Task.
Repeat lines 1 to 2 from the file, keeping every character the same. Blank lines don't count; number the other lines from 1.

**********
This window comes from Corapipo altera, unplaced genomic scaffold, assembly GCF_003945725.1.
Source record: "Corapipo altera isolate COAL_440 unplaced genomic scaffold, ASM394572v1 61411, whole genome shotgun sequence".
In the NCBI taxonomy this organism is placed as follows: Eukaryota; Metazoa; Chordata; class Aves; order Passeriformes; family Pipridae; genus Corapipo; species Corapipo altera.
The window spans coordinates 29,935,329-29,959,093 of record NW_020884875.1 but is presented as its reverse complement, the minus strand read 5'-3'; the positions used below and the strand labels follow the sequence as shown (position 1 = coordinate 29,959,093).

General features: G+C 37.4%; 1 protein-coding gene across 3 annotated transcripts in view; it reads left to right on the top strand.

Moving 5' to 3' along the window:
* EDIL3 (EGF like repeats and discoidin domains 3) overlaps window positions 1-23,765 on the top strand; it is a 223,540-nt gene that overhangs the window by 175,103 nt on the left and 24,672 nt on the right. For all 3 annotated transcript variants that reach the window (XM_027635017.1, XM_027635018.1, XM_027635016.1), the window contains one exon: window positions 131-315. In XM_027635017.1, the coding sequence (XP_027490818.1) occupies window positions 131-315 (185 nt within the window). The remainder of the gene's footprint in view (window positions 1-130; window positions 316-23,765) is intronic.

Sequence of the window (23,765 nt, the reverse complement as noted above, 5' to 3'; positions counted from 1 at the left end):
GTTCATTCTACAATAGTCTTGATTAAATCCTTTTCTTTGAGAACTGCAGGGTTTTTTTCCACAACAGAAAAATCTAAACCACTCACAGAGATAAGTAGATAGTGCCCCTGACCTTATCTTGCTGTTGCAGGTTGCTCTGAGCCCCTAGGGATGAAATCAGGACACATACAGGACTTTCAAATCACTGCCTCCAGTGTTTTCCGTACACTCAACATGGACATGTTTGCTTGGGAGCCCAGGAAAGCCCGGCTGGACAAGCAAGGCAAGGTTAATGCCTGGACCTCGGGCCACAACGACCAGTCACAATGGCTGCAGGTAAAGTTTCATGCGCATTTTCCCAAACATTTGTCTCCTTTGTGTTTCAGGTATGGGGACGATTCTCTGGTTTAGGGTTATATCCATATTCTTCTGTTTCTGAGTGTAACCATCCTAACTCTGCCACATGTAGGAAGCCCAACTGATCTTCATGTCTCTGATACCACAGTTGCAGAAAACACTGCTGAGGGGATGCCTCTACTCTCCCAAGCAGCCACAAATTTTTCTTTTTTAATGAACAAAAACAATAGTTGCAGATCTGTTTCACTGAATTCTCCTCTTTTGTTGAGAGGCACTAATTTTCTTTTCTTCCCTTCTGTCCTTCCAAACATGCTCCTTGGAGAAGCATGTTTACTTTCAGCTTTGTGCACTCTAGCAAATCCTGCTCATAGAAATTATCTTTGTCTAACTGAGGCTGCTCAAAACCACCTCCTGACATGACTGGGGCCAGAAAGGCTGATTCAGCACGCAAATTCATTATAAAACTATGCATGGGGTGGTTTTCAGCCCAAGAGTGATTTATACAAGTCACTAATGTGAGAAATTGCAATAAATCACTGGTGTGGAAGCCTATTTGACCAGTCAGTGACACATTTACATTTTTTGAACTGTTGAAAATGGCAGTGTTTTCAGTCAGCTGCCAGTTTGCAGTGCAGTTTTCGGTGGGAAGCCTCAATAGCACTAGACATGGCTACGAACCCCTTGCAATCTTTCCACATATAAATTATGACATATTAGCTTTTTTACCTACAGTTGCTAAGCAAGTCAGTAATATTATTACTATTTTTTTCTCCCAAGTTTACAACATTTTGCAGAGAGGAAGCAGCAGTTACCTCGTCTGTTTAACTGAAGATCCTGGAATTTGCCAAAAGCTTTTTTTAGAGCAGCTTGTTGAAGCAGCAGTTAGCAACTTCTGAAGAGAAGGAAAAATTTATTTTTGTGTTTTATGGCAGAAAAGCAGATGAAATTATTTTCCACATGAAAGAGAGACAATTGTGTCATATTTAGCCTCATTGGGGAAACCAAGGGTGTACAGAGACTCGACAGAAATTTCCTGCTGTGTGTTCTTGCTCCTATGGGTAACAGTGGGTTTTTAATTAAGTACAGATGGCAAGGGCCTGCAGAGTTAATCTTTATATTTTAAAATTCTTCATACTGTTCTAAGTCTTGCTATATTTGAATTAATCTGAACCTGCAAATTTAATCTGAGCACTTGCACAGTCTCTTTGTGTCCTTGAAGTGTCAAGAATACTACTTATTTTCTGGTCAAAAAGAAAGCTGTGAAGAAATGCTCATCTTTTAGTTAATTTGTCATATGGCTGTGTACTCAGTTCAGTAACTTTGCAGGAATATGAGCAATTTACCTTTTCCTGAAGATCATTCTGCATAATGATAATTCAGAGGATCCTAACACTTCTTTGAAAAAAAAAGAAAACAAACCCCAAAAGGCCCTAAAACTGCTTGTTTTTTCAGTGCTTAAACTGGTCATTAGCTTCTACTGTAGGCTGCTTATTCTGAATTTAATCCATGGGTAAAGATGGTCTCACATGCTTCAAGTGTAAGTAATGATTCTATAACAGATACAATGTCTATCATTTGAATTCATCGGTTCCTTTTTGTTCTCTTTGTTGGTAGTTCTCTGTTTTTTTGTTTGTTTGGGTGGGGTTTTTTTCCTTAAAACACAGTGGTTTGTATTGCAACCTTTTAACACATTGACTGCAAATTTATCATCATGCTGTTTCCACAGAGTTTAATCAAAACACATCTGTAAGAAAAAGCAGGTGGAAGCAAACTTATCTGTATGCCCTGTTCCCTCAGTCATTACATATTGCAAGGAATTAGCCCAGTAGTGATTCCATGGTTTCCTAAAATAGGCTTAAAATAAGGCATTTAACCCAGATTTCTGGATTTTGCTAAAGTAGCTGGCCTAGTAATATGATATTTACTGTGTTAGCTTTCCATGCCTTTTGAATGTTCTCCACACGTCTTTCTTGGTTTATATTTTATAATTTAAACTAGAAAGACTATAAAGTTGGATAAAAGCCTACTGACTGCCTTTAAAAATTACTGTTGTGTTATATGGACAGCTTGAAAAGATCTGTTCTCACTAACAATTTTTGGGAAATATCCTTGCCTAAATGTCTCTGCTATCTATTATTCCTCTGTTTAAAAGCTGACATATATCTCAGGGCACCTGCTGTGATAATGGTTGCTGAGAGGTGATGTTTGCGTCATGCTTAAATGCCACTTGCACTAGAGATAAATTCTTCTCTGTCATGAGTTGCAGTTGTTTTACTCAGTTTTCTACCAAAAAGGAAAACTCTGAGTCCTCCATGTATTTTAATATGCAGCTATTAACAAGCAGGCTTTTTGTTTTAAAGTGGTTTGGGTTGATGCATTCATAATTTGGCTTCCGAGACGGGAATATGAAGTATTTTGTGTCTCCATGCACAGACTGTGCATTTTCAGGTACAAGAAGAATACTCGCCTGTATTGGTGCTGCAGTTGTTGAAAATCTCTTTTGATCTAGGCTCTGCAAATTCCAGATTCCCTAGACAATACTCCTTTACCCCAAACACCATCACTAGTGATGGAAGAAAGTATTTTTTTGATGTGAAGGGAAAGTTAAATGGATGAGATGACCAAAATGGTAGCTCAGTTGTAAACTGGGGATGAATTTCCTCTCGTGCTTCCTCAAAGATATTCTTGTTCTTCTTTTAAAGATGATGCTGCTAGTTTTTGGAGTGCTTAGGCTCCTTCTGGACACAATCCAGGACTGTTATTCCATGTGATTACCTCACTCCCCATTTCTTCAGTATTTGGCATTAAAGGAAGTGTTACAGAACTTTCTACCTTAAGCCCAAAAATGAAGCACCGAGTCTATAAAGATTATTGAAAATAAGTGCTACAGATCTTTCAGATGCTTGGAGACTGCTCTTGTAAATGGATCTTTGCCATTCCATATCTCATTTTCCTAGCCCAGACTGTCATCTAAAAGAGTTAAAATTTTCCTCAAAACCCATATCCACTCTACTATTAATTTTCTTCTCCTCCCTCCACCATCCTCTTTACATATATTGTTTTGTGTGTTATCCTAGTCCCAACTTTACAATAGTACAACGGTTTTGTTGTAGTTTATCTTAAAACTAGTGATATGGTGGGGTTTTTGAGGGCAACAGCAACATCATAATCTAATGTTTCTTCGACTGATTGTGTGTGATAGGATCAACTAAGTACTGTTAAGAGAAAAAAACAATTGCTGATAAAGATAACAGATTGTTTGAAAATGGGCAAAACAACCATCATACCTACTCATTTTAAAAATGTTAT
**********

This window comes from Corapipo altera, unplaced genomic scaffold, assembly GCF_003945725.1.
Source record: "Corapipo altera isolate COAL_440 unplaced genomic scaffold, ASM394572v1 61411, whole genome shotgun sequence".